The cluster NGC 6397 is one of approximately 150 spherical clouds of ancient stars that orbit the Milky Way and possibly lie before it is formed. It’s 13 billion years old and contains roughly 250,000 stars, all old, small, and dark. The brighter, heavier stars in the cluster burned through their lives long ago and met their destiny as black holes or other products of star decay.

So the cluster is a likely candidate for a medium-mass black hole. In fact, previous studies had indicated that a black hole about 600 solar masses anchored the center of NGC 6397.

To investigate this idea, Dr. Mamon and his student made high-resolution observations of the movements of individual stars in the cluster obtained from the Hubble Space Telescope and from Gaia. The faster the stars moved, the greater the gravitational force and therefore more mass has to be to keep them in the cluster.

A total of 1,905 stars from the Gaia catalog and 7,209 stars from Hubble were rated. As it turned out, they were actually under the gravitational influence of an invisible mass. But instead of tightly orbiting a single dark point, the stars moved in all directions, suggesting that the dark mass that was affecting them was not concentrated but expanded. There was no sign of a gigantic black hole.

“Our analysis showed that the orbits of the stars throughout the globular cluster are almost random and not systematically circular or very elongated,” said Dr. Mamon in an email.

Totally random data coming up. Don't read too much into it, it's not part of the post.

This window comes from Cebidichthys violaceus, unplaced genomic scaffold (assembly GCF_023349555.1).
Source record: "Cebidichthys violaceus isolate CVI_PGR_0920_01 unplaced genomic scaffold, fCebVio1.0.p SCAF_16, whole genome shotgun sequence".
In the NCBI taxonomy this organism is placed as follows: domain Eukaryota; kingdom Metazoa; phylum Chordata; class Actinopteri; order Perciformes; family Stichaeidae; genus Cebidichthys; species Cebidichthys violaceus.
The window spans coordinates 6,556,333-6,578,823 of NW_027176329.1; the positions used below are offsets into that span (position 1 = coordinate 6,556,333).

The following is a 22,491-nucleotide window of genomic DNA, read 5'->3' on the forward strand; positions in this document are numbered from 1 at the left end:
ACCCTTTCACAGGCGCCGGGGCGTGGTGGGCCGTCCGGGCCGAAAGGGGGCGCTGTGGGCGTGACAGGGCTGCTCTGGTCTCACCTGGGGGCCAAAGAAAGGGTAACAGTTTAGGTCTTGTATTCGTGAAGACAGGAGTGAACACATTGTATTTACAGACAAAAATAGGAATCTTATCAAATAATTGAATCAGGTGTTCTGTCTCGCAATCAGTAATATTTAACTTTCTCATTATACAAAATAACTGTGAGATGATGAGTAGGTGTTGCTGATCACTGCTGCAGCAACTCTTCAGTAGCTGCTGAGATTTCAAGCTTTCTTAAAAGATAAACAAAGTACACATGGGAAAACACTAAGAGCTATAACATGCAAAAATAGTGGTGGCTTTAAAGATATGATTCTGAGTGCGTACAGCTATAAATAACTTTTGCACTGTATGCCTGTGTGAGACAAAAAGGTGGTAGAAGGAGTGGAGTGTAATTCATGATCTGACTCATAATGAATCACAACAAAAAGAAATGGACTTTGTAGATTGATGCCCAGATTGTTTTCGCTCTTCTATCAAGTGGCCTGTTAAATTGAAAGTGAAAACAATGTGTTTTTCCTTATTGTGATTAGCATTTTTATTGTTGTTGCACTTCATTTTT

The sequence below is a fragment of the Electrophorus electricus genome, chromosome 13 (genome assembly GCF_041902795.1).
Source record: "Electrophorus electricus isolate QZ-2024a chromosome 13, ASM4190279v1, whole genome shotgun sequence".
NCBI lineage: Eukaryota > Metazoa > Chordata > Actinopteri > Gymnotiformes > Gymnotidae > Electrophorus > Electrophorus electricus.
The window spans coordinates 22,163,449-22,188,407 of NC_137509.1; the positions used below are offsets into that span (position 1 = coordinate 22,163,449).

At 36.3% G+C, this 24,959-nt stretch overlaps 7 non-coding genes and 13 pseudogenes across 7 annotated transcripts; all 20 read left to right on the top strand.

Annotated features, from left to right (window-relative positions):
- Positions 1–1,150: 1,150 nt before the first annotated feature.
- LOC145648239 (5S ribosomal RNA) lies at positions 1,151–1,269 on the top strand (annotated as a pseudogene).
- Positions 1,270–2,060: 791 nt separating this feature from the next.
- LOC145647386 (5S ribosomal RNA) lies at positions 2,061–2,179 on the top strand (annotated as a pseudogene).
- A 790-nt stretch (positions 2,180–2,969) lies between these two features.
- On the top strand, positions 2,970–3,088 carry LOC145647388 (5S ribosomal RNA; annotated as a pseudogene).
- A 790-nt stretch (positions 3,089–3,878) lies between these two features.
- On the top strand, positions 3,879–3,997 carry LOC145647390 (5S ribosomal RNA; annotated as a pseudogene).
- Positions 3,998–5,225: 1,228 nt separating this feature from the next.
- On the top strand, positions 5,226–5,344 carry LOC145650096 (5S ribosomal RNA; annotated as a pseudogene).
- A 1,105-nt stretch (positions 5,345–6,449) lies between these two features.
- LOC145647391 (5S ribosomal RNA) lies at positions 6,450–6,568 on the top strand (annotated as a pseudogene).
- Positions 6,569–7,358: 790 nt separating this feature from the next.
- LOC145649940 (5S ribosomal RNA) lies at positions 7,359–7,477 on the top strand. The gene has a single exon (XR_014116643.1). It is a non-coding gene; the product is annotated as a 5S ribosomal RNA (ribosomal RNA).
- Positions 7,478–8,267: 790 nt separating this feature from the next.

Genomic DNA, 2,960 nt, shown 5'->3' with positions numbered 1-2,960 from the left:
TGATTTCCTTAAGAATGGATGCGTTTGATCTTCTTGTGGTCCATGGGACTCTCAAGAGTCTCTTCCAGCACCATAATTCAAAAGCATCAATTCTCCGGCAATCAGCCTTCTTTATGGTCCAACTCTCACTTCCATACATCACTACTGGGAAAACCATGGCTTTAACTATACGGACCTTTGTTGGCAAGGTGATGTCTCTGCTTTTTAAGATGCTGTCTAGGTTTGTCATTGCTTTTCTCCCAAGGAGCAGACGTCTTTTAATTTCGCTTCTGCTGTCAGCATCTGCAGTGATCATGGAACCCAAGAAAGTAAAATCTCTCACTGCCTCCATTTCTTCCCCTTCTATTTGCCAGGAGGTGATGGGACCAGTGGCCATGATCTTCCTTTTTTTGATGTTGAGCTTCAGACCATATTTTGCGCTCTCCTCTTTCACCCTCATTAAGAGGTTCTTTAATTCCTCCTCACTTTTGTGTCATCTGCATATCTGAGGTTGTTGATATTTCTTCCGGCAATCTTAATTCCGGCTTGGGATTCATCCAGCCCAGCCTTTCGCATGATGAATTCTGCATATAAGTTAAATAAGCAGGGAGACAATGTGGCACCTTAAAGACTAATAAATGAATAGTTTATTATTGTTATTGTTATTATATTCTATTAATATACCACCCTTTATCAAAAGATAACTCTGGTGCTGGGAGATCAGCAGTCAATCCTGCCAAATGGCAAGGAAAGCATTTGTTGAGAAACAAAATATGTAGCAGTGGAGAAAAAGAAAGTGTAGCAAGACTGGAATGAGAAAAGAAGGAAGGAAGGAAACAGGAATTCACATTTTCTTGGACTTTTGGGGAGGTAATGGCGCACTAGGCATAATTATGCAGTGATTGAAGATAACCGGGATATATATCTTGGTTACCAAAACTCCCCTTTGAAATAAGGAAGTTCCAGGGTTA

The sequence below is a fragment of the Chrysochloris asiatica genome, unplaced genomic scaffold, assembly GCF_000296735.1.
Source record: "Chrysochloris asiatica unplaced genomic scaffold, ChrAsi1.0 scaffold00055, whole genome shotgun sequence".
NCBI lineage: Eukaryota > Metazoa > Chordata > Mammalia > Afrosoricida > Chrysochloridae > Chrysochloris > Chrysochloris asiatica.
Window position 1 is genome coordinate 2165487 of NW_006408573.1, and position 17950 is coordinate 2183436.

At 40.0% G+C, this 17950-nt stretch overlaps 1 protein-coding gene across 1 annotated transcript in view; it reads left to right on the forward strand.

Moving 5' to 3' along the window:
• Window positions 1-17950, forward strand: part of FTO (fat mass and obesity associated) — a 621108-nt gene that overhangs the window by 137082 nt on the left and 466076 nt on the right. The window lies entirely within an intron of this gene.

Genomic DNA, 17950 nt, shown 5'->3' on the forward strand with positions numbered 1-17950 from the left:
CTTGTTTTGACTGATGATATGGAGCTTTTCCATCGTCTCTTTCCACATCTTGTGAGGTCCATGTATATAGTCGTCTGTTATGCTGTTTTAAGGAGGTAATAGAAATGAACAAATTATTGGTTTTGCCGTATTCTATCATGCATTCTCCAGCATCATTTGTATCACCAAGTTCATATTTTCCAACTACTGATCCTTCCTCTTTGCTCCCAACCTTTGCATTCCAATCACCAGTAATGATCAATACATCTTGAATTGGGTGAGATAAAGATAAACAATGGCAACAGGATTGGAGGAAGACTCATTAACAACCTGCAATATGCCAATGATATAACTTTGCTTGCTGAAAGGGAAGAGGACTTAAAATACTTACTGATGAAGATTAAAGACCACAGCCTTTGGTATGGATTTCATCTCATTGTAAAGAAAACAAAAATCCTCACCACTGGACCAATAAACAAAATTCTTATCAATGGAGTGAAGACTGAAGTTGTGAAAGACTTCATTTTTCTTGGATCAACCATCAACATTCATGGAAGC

The motions of these stars showed a dark mass of 1,800 suns spread out over a region – a cloud within a cloud – that was about a third of a light year wide. Around 40,000 ordinary, luminous, but very light stars share in this space. According to models of stellar evolution, Dr. Mamon, about two-thirds of this dark material would be black holes with an average mass of 20 suns. The rest of the dark material would be remnants of dead stars like white dwarfs or neutron stars.

The mix could change, he said, if the black holes merged, causing them to lose mass in the form of gravitational waves. Even the black holes, which are much more massive than stars, would gradually lose their orbital speed through encounters with other stars, a process known as “dynamic friction,” which would cause them to congregate in the inner regions of the cluster.